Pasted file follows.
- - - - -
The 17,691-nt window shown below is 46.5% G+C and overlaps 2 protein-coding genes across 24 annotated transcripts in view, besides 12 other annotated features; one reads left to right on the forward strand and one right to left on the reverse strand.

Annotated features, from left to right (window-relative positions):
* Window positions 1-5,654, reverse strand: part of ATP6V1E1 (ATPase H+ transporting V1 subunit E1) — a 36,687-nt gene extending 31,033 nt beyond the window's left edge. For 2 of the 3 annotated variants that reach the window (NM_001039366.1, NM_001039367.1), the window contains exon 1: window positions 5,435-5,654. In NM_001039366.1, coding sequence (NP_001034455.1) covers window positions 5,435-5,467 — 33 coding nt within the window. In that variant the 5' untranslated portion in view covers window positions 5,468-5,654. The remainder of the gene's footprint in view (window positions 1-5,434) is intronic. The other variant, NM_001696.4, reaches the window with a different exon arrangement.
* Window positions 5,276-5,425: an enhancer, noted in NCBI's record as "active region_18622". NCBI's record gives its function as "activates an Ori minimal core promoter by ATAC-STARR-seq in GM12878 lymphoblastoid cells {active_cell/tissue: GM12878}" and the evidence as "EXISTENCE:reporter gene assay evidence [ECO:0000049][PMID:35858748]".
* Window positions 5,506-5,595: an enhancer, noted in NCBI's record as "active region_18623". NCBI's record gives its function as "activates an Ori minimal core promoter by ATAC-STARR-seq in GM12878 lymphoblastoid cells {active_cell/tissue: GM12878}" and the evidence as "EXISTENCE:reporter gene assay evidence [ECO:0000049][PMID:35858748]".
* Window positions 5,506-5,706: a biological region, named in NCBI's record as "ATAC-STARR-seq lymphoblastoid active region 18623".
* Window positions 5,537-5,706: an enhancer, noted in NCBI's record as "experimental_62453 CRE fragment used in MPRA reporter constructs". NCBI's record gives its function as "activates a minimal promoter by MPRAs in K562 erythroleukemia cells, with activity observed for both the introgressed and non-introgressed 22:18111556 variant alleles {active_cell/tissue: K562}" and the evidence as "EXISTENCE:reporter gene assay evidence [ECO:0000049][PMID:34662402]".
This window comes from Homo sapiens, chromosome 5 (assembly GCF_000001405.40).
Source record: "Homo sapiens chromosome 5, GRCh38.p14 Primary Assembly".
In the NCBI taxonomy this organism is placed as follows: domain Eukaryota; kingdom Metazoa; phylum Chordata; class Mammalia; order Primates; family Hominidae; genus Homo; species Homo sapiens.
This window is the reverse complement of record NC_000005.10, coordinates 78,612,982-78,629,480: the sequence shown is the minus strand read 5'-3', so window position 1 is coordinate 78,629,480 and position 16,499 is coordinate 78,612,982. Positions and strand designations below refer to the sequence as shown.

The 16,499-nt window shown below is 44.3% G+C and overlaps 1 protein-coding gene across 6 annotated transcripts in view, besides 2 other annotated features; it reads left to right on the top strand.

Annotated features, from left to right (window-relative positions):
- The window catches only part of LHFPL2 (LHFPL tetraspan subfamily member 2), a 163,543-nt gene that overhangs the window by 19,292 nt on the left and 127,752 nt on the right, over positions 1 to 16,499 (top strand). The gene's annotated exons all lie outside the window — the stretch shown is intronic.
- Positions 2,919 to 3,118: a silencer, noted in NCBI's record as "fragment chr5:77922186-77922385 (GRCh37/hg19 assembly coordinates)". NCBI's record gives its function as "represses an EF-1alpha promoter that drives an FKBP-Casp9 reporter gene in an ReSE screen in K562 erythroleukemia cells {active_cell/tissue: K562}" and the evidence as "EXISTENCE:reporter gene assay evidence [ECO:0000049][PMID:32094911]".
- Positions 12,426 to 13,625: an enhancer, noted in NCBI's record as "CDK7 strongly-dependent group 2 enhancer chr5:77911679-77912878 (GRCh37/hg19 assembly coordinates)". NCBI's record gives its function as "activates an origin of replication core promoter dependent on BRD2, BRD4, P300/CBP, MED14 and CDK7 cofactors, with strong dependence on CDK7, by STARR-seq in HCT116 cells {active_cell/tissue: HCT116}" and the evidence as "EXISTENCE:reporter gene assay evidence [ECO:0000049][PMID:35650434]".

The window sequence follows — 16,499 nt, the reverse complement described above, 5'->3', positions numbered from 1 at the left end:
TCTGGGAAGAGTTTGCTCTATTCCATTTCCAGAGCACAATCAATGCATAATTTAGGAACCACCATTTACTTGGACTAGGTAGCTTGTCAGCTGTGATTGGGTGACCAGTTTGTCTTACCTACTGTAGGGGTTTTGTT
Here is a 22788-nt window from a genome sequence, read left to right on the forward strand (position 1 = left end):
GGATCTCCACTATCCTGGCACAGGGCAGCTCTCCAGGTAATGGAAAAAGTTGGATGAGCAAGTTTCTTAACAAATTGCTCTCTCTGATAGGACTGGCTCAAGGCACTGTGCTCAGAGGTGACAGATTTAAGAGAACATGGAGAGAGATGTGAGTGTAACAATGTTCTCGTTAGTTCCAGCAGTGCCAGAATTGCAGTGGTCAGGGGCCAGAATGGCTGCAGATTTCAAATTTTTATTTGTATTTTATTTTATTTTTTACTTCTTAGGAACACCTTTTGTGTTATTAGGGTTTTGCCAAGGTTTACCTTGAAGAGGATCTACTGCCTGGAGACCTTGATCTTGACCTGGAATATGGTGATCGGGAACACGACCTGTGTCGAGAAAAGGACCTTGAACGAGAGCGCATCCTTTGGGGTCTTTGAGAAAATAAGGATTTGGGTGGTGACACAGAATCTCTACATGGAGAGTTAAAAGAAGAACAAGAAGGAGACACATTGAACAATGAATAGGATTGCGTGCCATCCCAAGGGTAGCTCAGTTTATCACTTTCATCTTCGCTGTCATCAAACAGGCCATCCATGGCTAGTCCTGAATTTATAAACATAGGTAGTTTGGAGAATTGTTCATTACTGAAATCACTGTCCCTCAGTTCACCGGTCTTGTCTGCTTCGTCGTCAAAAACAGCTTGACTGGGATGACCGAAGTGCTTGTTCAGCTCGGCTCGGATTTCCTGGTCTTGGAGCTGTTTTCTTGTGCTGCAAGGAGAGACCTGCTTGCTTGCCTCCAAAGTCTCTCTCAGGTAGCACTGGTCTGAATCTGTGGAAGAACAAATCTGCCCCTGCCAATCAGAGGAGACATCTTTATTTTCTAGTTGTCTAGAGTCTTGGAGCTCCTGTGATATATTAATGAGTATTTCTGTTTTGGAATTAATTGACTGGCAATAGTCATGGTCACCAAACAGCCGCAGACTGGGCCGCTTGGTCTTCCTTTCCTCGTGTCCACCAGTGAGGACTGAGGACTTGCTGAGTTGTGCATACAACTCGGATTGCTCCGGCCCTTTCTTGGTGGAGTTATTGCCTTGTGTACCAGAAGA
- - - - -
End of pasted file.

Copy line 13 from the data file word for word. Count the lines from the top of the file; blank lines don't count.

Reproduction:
Annotated features, from left to right (window-relative positions):